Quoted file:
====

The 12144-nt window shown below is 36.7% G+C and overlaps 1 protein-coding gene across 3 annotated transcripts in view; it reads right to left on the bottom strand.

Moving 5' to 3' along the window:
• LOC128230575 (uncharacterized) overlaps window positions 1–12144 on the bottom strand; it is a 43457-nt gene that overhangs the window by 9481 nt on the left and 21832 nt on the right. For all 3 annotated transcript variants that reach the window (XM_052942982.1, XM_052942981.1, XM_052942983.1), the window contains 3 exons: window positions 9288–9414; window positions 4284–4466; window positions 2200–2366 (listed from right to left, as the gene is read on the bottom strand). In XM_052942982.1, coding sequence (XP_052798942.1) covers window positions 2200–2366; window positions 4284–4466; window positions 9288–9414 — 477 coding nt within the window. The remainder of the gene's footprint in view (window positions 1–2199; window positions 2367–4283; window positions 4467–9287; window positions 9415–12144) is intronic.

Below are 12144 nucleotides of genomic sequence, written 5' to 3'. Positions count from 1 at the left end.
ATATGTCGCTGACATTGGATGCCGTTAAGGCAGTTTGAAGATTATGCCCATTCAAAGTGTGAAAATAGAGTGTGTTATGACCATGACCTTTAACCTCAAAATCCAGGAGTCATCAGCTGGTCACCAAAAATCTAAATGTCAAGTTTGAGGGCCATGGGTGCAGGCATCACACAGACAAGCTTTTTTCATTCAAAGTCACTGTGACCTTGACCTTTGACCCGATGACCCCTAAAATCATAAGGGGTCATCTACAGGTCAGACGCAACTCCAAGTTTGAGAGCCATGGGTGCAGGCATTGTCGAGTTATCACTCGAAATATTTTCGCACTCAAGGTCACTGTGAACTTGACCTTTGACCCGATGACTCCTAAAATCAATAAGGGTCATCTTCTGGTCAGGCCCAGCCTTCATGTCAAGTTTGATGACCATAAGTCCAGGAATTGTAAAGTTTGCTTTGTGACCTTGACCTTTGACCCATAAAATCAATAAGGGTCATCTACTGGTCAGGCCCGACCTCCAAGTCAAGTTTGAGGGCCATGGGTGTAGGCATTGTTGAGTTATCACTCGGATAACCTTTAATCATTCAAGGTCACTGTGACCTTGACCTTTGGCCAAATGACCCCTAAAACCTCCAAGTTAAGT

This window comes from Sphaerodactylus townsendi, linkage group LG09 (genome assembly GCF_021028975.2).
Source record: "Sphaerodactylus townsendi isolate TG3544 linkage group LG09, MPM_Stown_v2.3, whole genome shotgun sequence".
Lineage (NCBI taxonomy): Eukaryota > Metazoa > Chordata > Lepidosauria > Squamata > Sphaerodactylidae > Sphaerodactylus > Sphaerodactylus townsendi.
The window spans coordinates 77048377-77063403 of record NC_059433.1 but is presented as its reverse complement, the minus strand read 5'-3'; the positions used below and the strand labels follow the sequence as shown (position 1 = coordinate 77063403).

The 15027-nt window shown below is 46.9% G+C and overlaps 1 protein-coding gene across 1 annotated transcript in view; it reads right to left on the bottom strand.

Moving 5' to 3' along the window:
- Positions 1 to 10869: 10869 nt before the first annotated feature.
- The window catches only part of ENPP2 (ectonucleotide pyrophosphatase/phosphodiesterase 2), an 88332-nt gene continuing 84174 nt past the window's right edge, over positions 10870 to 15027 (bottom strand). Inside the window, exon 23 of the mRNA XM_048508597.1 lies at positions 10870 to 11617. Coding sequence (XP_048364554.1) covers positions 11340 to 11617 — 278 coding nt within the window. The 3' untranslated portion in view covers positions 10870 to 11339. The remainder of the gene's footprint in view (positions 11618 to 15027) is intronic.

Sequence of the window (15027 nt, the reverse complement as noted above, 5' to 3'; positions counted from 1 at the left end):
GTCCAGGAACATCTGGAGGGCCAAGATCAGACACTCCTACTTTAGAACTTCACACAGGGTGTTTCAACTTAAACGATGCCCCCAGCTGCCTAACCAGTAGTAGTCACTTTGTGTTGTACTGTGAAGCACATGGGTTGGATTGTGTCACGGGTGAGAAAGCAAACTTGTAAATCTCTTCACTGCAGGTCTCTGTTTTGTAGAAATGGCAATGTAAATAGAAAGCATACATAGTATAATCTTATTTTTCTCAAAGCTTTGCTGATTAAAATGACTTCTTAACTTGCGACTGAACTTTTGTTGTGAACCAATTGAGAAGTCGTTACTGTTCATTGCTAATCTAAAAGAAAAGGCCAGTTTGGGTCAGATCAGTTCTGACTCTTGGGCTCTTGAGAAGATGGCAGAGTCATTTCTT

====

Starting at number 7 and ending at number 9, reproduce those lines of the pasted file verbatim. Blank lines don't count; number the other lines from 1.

Source record: "Sphaerodactylus townsendi isolate TG3544 linkage group LG09, MPM_Stown_v2.3, whole genome shotgun sequence".
Lineage (NCBI taxonomy): Eukaryota > Metazoa > Chordata > Lepidosauria > Squamata > Sphaerodactylidae > Sphaerodactylus > Sphaerodactylus townsendi.
The window spans coordinates 77048377-77063403 of record NC_059433.1 but is presented as its reverse complement, the minus strand read 5'-3'; the positions used below and the strand labels follow the sequence as shown (position 1 = coordinate 77063403).